US 3292526 A
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Dec. 20, 1966 w. HEIER 3,292,526
BREWING APPARATUS I 4 Sheets-Sheet l INVENTOR.
( ///iam /2 ier ATTORNE 71S Dec. 20, 1966 w. HEIER BREWING APPARATUS 4 Sheets-Sheet 2 Filed Oct. 15, 1965 IN VENTOR. W 7/ i007 Hg/gr A TTORNE Y5 Dec. 20, 1966 w. HEIER BREWING APPARATUS 4 Sheets-Sheet 5 Filed Oct. 15, 1965 INVENTOR. Luff/1'4"! H ATTORNEYS Dec. 20, 1966 w. HEIER 3,292,526
BREWING APPARATUS Filed Oct. 15, 1965 4 Sheets-Sheet 4 INVENTOR. LU/ /iam 1 c/er S MVM A T ramve' Y5 United States Patent 3,292,526 BREWING APPARATUS William Heier, Warminster, Pa., assignor to Rudd-Melikian, Inc., Warminster, Pa., a corporation of Pennsyl- Vania Filed Oct. 15, 1965, Ser. No. 496,545 7 Claims. (Cl. 99-289) The application is a continuation-in-part of my copending applications Serial No. 284,638, filed May 31, 1963, and now Patent No. 3,213,777 and Serial No. 404,113, filed October 15, 1964.
This invention relates to apparatus for brewing hot liquid beverages by the extraction technique. While not limited thereto, the apparatus of the invention is especially useful in the preparation of hot coffee from a freshly ground charge of coffee.
Brewers of the type illustrated herein are especially suitable for use in coin operated vending machines, since they are capable of dispensing cup-sized quantities of fresh, good tasting coffee, on demand.
The invention is particularly concerned with a novel arrangernent of certain portions of structure of the type disclosed in each of said copending applications, and more particularly in improvements in the brewing cylinder and piston disclosed in said applications.
While the cylinder and piston of the invention are well suited for brewing a beverage from charges of a beverage material encapsulated in a water permeable paper and mounted on a carrier tape, they are also epsecially adapted for brewing coffee from a charge of coffee which is not encapsulated, as for example, when used in association with the reciprocally mounted beverage holder disclosed in the aforesaid copending application Serial No. 404,113. In order to afford a clear understanding of the operation of the invention the brewing cylinder apparatus is discussed in association with the apparatus discussed in that application.
With the foregoing in view, a primary object of the present invention is the provision of apparatus capable of rapidly brewing, on demand, hot beverages from a beverage forming material.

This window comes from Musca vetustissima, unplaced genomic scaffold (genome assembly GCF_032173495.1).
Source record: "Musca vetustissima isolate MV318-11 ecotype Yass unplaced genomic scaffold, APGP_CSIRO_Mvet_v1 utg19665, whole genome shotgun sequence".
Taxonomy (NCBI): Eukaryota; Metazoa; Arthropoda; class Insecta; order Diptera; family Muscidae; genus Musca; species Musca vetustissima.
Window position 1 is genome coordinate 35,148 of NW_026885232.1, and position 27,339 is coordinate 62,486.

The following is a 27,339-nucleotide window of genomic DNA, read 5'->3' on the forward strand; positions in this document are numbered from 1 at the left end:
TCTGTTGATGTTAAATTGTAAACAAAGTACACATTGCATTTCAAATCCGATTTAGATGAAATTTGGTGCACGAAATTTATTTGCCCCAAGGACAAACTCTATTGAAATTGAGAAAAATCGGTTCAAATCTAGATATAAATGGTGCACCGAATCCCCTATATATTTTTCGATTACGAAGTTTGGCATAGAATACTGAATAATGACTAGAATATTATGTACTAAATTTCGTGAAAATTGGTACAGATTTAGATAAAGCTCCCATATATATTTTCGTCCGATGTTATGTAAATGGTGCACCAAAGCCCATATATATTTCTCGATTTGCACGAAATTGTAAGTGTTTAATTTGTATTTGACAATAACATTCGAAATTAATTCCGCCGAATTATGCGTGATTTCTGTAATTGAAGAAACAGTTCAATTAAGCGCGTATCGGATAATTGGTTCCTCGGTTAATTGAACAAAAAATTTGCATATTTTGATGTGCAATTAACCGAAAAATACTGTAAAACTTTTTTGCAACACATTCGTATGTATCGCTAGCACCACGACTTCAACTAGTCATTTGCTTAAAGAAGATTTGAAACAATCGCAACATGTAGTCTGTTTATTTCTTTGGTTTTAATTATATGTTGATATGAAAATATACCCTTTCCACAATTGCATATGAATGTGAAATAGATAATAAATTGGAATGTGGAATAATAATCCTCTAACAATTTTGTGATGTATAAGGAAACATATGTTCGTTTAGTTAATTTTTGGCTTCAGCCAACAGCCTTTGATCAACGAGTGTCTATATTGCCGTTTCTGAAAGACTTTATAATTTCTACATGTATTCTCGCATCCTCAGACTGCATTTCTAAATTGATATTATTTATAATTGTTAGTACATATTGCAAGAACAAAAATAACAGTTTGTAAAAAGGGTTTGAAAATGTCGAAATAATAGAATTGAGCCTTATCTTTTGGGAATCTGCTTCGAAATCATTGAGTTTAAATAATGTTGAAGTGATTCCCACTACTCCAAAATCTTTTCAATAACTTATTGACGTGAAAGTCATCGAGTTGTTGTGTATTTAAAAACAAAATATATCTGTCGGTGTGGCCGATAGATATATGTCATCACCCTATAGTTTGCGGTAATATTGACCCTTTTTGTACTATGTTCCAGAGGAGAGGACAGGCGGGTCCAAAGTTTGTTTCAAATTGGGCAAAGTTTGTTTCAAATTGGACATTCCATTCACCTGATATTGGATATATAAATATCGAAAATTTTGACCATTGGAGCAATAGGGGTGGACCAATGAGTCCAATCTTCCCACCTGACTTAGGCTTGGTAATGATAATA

Another object of the invention is the provision of an improved and simplified arrangement for effecting a pressure seal between the various parts of the brewing apparatus.
A more specific object of the invention is the provision of an arrangement for improving the operating efficiency of a piston operated brewer.
A still further object of the invention is the provision of brewing apparatus which possesses the qualities of reliability and dependability essential in equipment used in the vending machine industry.
In brief, the foregoing and other objects of the invention are achieved by means of a brewing cylinder which is adapted to be moved axially into engagement with a cavity in a beverage material holder. After the cylinder is moved into engagement with the edges of the cavity, brewing liquid, normally hot water, is added to the cylinder. A piston is moveable from a position outside of the cylinder into the cylinder to form the top of a pressurized chamber. As the piston moves into the chamber and is progressively advanced towards the other end, it forces the water, followed by a cushion of air through the charge of coffee and out of a drain in the bottom of the cavity. The cylinder is characterized in having an extremely large bore in relation to the stroke of the piston. In addition, the end wall of the cylinder which surrounds the end wall opening through which the brewing liquid is forced, is substantially larger than the end wall opening. The arrangement provides for increased brewing pressures for a given sized prime mover, making possible the use of less expensive motors to produce the desired brewing presrotation therewith.
sure. The piston exerts a pressure on the cylinder end wall as it advances through the cylinder, effecting a water tight seal between the opening in the cylinder end wall and the cavity in the beverage material holder, and also between various parts of the beverage material holder itself.
The foregoing will be clearly understood upon consideration of the following detailed description of the-illustrative embodiment of the invention and from the accompanying' drawings in which:
FIGURE 1 is an elevational view of brewing apparatus constructed according to the principles of the present invention;
FIGURE 2 is a sectional view taken along the lines 22 of FIGURE 1;
' FIGURE 3 is a sectional view taken along the lines 3-3 of FIGURE 2, with the portions of the structure broken away for purposes of illustration;
FIGURES 4, 5 and 6 are sectional elevational views, somewhat similar to FIGURE 2, schematically illustrating successive stages of a brewing cycle;
FIGURE 7 is a detailed view of a portion of a structure shown in FIGURES 1 and 2; and
FIGURE 8 is a modified form of the structure shown in FIGURE 7.